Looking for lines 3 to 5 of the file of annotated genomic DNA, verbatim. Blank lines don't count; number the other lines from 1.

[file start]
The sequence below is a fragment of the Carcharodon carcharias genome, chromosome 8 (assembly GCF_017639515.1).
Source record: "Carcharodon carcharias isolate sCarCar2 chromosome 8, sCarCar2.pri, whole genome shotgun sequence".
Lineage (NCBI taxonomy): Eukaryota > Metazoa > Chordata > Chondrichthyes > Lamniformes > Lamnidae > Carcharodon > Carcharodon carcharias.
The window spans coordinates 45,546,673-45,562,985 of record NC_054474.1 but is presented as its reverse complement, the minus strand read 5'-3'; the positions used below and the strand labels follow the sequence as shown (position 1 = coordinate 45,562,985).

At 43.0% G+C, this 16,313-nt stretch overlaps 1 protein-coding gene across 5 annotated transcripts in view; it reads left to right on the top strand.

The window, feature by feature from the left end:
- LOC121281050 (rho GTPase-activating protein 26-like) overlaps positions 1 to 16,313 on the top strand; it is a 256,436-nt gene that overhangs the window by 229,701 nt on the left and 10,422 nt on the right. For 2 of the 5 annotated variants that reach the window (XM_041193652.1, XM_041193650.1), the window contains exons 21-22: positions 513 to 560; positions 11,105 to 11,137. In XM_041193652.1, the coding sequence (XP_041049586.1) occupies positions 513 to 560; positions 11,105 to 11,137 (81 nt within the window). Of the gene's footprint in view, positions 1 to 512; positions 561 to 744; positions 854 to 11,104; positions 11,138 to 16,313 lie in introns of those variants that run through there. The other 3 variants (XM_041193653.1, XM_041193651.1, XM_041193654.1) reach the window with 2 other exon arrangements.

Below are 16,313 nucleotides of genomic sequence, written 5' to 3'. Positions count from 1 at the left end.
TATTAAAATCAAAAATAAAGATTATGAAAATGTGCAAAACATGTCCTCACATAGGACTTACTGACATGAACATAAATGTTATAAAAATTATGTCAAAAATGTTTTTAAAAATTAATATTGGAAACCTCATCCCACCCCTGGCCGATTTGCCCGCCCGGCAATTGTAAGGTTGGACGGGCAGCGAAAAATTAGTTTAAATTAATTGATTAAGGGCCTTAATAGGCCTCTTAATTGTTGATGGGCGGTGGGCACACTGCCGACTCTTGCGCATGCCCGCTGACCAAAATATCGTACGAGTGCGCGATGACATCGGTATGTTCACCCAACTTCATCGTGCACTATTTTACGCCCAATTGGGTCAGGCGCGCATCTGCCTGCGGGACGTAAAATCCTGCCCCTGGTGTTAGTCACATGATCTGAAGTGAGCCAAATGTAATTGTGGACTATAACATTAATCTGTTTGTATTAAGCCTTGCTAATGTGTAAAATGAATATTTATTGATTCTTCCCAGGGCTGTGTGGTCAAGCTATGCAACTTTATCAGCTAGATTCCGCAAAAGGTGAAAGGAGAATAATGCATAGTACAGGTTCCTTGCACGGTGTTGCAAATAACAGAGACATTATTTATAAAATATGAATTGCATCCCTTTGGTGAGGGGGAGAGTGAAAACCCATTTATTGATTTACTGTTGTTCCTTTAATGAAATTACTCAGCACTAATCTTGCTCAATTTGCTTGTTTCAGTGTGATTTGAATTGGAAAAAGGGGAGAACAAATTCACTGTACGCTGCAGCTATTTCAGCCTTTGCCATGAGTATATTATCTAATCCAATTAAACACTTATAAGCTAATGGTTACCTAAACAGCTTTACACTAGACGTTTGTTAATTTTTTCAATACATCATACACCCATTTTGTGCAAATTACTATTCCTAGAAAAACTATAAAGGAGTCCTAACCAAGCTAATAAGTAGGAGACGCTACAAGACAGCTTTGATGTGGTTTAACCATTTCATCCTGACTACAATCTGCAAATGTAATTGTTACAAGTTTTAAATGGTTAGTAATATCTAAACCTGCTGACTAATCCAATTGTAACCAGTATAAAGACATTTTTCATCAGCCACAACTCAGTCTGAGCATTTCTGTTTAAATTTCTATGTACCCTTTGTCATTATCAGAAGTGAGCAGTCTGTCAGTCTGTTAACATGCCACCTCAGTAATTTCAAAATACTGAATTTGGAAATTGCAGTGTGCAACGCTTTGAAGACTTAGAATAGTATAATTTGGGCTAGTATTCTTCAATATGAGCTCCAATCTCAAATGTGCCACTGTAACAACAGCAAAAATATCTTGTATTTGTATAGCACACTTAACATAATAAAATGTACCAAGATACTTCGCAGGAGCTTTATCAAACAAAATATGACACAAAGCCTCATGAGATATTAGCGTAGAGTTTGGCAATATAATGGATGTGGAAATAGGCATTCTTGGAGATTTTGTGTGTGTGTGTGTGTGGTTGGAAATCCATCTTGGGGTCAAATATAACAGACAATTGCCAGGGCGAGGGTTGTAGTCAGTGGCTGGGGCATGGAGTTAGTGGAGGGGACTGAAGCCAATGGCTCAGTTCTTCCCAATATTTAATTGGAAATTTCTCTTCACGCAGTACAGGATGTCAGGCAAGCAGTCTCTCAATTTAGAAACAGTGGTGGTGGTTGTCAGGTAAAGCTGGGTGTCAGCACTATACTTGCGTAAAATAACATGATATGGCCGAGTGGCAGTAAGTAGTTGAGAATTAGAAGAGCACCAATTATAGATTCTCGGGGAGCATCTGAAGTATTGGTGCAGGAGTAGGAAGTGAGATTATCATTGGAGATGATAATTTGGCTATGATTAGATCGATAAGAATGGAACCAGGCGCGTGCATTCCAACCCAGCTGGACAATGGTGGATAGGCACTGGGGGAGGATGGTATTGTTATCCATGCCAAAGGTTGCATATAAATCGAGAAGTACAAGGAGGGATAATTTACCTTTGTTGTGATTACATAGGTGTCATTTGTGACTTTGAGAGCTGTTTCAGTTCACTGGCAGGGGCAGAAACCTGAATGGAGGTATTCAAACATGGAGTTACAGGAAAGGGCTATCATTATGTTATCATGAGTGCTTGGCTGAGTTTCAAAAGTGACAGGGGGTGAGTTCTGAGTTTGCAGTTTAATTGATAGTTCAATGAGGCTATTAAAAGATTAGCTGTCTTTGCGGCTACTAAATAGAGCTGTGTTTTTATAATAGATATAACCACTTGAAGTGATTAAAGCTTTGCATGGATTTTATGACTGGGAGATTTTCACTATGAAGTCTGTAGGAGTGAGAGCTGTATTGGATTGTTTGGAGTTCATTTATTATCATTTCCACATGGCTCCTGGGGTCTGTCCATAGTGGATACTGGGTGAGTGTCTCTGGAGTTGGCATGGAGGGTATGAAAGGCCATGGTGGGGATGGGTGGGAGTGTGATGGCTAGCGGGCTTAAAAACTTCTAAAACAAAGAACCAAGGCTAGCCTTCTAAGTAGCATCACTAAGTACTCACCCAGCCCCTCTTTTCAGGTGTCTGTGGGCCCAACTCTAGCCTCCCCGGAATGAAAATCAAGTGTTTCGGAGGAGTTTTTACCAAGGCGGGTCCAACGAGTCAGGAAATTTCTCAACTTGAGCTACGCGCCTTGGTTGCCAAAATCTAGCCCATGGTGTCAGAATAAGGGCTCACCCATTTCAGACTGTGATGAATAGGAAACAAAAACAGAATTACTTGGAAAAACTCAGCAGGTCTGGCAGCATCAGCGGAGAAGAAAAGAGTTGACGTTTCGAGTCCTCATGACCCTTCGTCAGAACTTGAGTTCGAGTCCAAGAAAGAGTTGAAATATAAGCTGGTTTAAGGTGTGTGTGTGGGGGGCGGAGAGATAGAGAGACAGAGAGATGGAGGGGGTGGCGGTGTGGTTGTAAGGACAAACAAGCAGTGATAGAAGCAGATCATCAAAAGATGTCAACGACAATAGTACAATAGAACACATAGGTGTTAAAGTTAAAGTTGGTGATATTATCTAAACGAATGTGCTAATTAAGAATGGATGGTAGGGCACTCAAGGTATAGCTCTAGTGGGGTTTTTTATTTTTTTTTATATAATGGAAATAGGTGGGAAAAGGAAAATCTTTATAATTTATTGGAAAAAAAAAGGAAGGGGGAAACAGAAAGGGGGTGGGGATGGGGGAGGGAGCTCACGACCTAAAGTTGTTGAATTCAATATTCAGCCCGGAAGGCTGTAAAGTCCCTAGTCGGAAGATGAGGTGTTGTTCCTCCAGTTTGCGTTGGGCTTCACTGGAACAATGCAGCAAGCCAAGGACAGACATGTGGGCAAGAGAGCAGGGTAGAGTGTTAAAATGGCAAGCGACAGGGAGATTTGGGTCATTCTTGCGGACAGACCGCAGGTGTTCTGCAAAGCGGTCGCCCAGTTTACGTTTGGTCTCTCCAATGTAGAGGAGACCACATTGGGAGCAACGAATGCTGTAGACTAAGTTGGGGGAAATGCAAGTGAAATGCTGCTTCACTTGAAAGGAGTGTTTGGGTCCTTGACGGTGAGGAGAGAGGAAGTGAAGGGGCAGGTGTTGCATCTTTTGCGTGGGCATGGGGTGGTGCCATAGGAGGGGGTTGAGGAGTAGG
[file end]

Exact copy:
Lineage (NCBI taxonomy): Eukaryota > Metazoa > Chordata > Chondrichthyes > Lamniformes > Lamnidae > Carcharodon > Carcharodon carcharias.
The window spans coordinates 45,546,673-45,562,985 of record NC_054474.1 but is presented as its reverse complement, the minus strand read 5'-3'; the positions used below and the strand labels follow the sequence as shown (position 1 = coordinate 45,562,985).

At 43.0% G+C, this 16,313-nt stretch overlaps 1 protein-coding gene across 5 annotated transcripts in view; it reads left to right on the top strand.